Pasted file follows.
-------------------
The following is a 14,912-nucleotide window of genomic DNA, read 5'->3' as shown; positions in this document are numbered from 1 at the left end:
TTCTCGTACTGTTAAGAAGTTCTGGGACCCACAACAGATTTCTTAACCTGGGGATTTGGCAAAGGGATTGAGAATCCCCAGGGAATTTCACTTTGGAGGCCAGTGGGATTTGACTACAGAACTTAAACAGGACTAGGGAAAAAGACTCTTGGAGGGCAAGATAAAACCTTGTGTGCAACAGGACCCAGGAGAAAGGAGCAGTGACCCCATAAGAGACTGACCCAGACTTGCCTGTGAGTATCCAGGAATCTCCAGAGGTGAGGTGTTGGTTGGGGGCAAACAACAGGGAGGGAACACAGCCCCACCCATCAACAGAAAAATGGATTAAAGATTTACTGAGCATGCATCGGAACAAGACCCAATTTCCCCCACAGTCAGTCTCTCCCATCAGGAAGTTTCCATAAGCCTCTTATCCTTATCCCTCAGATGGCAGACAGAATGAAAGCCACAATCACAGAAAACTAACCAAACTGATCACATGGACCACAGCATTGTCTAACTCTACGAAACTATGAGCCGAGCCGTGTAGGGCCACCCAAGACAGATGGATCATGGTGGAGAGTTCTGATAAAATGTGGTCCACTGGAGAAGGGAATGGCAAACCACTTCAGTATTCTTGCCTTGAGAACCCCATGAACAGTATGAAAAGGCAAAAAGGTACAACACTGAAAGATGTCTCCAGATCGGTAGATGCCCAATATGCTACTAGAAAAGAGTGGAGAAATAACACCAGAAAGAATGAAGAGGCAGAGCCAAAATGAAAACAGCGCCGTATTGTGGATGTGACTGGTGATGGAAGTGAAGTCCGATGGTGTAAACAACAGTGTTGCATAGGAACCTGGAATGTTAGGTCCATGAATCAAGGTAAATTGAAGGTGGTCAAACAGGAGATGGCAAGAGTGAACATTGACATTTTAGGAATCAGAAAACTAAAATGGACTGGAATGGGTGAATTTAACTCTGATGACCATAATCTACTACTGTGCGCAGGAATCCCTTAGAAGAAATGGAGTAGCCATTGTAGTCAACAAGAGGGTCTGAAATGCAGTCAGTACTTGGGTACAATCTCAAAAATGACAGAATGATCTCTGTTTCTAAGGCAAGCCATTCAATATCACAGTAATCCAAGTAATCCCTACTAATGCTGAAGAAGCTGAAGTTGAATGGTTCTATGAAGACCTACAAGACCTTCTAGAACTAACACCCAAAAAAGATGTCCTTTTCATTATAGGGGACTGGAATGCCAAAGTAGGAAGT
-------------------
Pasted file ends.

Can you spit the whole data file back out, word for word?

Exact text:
The following is a 14,912-nucleotide window of genomic DNA, read 5'->3' as shown; positions in this document are numbered from 1 at the left end:
TTCTCGTACTGTTAAGAAGTTCTGGGACCCACAACAGATTTCTTAACCTGGGGATTTGGCAAAGGGATTGAGAATCCCCAGGGAATTTCACTTTGGAGGCCAGTGGGATTTGACTACAGAACTTAAACAGGACTAGGGAAAAAGACTCTTGGAGGGCAAGATAAAACCTTGTGTGCAACAGGACCCAGGAGAAAGGAGCAGTGACCCCATAAGAGACTGACCCAGACTTGCCTGTGAGTATCCAGGAATCTCCAGAGGTGAGGTGTTGGTTGGGGGCAAACAACAGGGAGGGAACACAGCCCCACCCATCAACAGAAAAATGGATTAAAGATTTACTGAGCATGCATCGGAACAAGACCCAATTTCCCCCACAGTCAGTCTCTCCCATCAGGAAGTTTCCATAAGCCTCTTATCCTTATCCCTCAGATGGCAGACAGAATGAAAGCCACAATCACAGAAAACTAACCAAACTGATCACATGGACCACAGCATTGTCTAACTCTACGAAACTATGAGCCGAGCCGTGTAGGGCCACCCAAGACAGATGGATCATGGTGGAGAGTTCTGATAAAATGTGGTCCACTGGAGAAGGGAATGGCAAACCACTTCAGTATTCTTGCCTTGAGAACCCCATGAACAGTATGAAAAGGCAAAAAGGTACAACACTGAAAGATGTCTCCAGATCGGTAGATGCCCAATATGCTACTAGAAAAGAGTGGAGAAATAACACCAGAAAGAATGAAGAGGCAGAGCCAAAATGAAAACAGCGCCGTATTGTGGATGTGACTGGTGATGGAAGTGAAGTCCGATGGTGTAAACAACAGTGTTGCATAGGAACCTGGAATGTTAGGTCCATGAATCAAGGTAAATTGAAGGTGGTCAAACAGGAGATGGCAAGAGTGAACATTGACATTTTAGGAATCAGAAAACTAAAATGGACTGGAATGGGTGAATTTAACTCTGATGACCATAATCTACTACTGTGCGCAGGAATCCCTTAGAAGAAATGGAGTAGCCATTGTAGTCAACAAGAGGGTCTGAAATGCAGTCAGTACTTGGGTACAATCTCAAAAATGACAGAATGATCTCTGTTTCTAAGGCAAGCCATTCAATATCACAGTAATCCAAGTAATCCCTACTAATGCTGAAGAAGCTGAAGTTGAATGGTTCTATGAAGACCTACAAGACCTTCTAGAACTAACACCCAAAAAAGATGTCCTTTTCATTATAGGGGACTGGAATGCCAAAGTAGGAAGT